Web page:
New funding for religion and race discussion initiatives

KATIE BRIGHAM/The Stanford Daily

The Office of Residential Education (ResEd) is offering a new source of funding to encourage discussions of religion and race within dorms. The initiative, started in collaboration with the Center for Comparative Studies in Race and Ethnicity (CCSRE) and the Department of Religious Studies, allows students and faculty to apply for up to $1,500 to pay for events that foster dialogue about racial and religious issues, according to Steven Weitzman, a professor of religious studies.

The grants are part of a larger initiative proposed by faculty from several departments to bring together the CCSRE, the Department of Religious Studies, and other groups such as The Center for South Asia and The Abbasi Program in Islamic Studies. The umbrella program has been given a grant of roughly $250,000 from President John Hennessy’s discretionary fund according to Jeff Wachtel, senior assistant to the president.

From the grant, ResEd has been given $15,000 a year for three years to offer to students and dorm staff.

Typically, ResEd is in charge of reviewing and approving proposals for residential grants. For this program, Weitzman, who was involved in the creation of the program, said that he and ResEd decided to create a three-person committee of faculty involved with the larger initiative rather than from within ResEd.

Because the smaller grants are focused on residential programming, there are two resident fellows on the committee: Weitzman, who is an RF in Roble Hall, and Geoffrey Baker, an RF in Larkin. The third member of the committee is ResEd Field Operations Officer Chris Corces-Zimmerman. ResEd will retain final approval of grants to the committee.

“I’m really excited to have this opportunity to engage students on these issues that a lot of them care about but they don’t have organized opportunities to talk about them, outside their own particular community,” Weitzman said.

He said that the types of proposals that will be accepted are ideas that promote learning and conversation about cultural and ideological differences, such as bringing in a guest speaker or going on a field trip. The money will not go to proposals that advocate for a specific religion or involve worship.

“There’s not a lot of opportunity for people to talk about religious differences or talk about questions they might be struggling with,” Weitzman said. “I think there is a lack of discussion on religion.”

According to an email announcing the new program that Weitzman wrote on behalf of the CCSRE, Department of Religious Studies, and the Taube Center for Jewish Studies, extra consideration will be given to proposals that are already receiving funding from other sources.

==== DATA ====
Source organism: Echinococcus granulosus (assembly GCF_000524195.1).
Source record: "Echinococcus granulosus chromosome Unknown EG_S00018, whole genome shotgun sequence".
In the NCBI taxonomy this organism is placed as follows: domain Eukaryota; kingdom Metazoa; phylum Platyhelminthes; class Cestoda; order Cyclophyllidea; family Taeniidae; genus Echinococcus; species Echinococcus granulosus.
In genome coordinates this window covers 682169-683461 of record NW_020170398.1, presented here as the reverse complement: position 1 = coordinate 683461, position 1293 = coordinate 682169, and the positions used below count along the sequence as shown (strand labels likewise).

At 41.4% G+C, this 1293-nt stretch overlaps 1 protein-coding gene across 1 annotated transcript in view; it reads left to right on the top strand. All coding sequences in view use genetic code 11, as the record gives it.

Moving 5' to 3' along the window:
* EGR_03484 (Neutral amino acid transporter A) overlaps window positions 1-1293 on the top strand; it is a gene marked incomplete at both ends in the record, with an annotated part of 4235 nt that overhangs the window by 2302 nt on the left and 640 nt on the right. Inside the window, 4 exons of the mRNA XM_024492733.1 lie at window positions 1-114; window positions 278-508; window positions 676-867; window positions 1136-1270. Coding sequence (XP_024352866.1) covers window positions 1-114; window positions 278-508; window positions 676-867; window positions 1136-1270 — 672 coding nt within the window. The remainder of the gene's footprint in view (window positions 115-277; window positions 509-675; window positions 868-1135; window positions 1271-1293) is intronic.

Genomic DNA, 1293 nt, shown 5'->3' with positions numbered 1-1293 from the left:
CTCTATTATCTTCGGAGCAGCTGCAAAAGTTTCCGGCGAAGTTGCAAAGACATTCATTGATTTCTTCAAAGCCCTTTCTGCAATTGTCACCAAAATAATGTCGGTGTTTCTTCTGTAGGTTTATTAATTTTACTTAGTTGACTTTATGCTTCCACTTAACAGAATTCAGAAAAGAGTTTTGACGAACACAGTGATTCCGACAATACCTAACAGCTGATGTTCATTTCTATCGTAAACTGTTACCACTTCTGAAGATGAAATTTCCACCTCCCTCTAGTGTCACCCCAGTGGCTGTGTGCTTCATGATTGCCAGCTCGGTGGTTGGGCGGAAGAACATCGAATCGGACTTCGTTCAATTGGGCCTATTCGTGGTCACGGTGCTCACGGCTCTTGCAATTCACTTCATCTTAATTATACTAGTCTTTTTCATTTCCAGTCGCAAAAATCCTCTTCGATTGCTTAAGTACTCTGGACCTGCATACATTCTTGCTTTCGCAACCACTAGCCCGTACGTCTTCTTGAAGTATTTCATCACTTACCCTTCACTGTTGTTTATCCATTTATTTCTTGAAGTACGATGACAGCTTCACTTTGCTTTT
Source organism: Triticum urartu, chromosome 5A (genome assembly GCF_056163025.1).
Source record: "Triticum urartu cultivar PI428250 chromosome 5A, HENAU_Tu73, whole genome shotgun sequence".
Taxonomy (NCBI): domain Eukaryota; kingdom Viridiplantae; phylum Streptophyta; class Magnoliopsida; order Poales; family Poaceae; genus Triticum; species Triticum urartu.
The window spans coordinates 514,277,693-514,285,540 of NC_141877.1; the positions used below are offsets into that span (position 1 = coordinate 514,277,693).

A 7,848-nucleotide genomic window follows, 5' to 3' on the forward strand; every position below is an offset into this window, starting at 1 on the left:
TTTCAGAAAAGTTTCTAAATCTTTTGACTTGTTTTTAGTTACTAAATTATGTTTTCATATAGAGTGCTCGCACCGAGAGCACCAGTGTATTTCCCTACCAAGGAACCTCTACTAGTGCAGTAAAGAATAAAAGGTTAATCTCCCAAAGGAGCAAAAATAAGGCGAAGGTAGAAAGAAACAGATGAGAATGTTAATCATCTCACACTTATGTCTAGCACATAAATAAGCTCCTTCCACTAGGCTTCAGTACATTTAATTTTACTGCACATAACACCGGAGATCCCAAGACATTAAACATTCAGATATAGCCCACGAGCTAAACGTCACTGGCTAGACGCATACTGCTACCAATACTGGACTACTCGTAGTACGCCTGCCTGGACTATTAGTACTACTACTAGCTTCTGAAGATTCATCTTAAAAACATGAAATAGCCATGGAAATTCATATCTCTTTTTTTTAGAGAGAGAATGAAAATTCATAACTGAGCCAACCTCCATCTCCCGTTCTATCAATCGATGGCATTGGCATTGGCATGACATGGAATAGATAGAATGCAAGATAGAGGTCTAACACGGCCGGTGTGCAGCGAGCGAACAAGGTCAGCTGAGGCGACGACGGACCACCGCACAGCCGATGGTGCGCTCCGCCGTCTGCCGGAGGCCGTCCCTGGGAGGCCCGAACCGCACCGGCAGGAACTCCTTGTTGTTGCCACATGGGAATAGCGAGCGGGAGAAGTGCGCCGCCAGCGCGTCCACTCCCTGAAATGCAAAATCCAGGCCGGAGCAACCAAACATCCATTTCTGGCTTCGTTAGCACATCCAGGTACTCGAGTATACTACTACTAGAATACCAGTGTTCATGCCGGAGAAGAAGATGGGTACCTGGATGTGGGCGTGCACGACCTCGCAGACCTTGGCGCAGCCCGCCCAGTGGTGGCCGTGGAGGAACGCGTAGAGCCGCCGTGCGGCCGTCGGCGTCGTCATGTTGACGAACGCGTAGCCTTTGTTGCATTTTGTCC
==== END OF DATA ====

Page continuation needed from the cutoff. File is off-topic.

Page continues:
This approach is similar to the process of the President’s office discretionary spending.

According to Watchtel, the President’s office prefers proposals that have significant support, and is more interested in supplementing the funding of a new program than providing it entirely. This favors programs that are likely to succeed beyond the three to five years that the grant guarantees and is a precaution against new programs being associated directly with the President’s office rather than the departments and faculty implementing it.

The three-year grant length for the new program was described by both Wachtel and Weitzman as a sweet spot for this type of new initiative: long enough to work out any flaws but not long enough to become a burden in case it fails.

“By limiting [a grant] to three to five years, it’s a good chance to take a second look to see if the program is succeeding,” Wachtel said. “One of the things that we’re really great at here is coming up with new things to do and new ideas. It’s much more difficult to terminate a program, so what we’ve built in with this system is a chance to review something.”

The larger initiative surrounding the three-year ResEd grants is focused on global issues.

“[Projects] will hopefully connect different departments and units on campus for the study of and better understanding of religious and ethnic conflict around the globe,” Weitzman said.

One of the current projects under the umbrella program will focus on the ethnic diversity of India. Another will look at religion in Europe, including the rising tensions that have accompanied Muslim immigration.

Weitzman said that developing an incorporative worldview in both dorms and classrooms is the main goal.

“Stanford produces global leaders,” he said. “I feel it’s important for them to understand that religion is really an important part of global culture.”

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